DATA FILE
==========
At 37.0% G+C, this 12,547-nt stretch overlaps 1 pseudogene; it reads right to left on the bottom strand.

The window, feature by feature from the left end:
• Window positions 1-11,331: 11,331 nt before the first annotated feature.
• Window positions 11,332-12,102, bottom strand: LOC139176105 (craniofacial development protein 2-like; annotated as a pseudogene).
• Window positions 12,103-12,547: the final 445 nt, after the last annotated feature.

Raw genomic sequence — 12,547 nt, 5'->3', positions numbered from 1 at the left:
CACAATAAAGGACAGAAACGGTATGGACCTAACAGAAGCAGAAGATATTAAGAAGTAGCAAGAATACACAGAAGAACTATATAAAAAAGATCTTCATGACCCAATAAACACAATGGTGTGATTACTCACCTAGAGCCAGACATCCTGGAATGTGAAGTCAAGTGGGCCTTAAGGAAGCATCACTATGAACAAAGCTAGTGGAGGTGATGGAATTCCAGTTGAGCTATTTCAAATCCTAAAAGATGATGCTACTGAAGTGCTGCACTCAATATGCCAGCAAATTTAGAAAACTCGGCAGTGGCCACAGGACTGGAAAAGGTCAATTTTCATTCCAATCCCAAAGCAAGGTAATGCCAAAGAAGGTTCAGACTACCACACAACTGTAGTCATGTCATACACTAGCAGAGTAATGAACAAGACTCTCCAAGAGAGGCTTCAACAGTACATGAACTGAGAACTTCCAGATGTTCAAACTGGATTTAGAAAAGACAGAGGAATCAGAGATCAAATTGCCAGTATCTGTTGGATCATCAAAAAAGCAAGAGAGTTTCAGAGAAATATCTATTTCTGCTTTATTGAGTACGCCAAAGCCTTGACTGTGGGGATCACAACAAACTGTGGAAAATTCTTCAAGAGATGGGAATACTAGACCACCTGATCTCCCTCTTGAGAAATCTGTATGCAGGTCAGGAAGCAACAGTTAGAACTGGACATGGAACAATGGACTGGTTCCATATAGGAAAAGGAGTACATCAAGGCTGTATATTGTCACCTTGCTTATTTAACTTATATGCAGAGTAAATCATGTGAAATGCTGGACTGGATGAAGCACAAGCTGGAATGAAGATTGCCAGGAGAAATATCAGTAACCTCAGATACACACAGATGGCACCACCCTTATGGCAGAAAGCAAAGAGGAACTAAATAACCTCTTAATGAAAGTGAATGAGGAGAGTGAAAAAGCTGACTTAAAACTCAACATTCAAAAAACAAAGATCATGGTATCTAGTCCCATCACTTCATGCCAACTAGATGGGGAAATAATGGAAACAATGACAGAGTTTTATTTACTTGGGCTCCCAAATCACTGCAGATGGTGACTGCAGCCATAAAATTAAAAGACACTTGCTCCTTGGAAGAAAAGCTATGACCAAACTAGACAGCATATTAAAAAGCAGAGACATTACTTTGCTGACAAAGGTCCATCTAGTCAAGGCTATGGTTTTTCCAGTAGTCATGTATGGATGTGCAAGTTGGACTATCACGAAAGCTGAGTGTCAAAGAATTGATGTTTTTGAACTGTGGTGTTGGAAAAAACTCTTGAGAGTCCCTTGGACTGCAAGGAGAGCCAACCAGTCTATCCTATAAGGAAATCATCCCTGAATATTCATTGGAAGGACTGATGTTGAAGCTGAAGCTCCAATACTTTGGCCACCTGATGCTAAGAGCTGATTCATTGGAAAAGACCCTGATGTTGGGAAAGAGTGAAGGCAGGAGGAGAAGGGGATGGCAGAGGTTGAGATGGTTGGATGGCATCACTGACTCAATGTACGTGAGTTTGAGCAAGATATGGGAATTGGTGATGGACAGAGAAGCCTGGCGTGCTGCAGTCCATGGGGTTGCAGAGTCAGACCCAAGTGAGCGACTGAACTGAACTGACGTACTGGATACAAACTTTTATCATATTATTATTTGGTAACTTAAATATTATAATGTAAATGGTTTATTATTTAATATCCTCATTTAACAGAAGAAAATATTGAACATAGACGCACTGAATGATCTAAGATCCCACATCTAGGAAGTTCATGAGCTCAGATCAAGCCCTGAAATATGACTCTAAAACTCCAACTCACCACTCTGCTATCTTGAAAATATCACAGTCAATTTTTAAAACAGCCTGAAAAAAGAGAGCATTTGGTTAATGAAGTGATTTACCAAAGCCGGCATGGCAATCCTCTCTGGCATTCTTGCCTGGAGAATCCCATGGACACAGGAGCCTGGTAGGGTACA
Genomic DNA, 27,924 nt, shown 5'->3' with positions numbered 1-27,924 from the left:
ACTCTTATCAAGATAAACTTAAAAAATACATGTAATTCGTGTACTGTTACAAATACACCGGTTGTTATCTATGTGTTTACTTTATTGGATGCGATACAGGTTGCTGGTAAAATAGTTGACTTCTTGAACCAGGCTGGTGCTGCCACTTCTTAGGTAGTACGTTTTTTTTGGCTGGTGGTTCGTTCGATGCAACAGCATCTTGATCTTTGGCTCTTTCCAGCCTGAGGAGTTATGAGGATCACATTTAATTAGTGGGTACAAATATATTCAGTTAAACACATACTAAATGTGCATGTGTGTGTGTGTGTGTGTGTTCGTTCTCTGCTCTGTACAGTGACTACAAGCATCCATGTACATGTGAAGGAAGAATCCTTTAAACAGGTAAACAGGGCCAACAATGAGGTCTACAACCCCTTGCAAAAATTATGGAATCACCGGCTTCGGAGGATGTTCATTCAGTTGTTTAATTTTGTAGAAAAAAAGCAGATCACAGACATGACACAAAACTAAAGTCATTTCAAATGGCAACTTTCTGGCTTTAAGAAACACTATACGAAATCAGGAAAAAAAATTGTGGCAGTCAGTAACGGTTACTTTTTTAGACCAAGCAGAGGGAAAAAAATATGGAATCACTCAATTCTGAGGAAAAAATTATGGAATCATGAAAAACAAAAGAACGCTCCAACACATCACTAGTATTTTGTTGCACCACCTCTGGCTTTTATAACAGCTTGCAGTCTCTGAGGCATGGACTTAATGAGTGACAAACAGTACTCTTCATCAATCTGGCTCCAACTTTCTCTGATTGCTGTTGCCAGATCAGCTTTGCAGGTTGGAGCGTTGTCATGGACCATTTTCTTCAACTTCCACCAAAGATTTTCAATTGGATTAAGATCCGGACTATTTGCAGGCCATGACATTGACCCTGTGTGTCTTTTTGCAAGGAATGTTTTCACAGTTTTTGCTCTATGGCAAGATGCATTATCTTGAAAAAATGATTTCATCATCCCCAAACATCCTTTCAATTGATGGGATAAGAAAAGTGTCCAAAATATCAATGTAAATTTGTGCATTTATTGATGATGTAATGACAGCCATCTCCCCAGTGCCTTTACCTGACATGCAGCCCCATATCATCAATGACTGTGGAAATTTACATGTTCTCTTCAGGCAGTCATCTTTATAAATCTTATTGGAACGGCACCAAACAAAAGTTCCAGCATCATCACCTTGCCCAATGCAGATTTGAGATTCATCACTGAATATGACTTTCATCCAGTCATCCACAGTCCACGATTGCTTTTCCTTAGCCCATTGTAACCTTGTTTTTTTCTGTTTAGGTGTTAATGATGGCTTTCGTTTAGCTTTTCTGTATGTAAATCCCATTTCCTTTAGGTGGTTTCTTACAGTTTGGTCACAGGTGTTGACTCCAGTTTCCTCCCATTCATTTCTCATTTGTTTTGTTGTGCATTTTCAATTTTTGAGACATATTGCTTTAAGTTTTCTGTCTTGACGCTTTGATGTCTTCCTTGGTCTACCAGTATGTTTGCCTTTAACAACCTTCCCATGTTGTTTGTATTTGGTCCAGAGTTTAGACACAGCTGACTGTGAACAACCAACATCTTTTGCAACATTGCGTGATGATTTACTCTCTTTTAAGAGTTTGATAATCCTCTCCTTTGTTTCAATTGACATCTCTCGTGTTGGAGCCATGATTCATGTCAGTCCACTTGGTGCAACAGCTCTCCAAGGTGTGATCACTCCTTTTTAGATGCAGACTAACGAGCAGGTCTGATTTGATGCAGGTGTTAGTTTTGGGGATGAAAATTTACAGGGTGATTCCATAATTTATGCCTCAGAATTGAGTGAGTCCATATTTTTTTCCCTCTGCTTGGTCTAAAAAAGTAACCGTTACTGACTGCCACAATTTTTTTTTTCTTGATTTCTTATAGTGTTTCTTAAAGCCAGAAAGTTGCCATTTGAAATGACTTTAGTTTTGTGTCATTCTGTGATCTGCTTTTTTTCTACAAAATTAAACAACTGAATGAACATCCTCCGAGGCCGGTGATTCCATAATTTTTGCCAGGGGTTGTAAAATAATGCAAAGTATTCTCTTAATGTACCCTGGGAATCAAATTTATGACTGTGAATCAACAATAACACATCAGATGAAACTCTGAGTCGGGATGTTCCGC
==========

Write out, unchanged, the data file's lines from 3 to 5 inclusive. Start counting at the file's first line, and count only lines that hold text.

• Window positions 1-11,331: 11,331 nt before the first annotated feature.
• Window positions 11,332-12,102, bottom strand: LOC139176105 (craniofacial development protein 2-like; annotated as a pseudogene).
• Window positions 12,103-12,547: the final 445 nt, after the last annotated feature.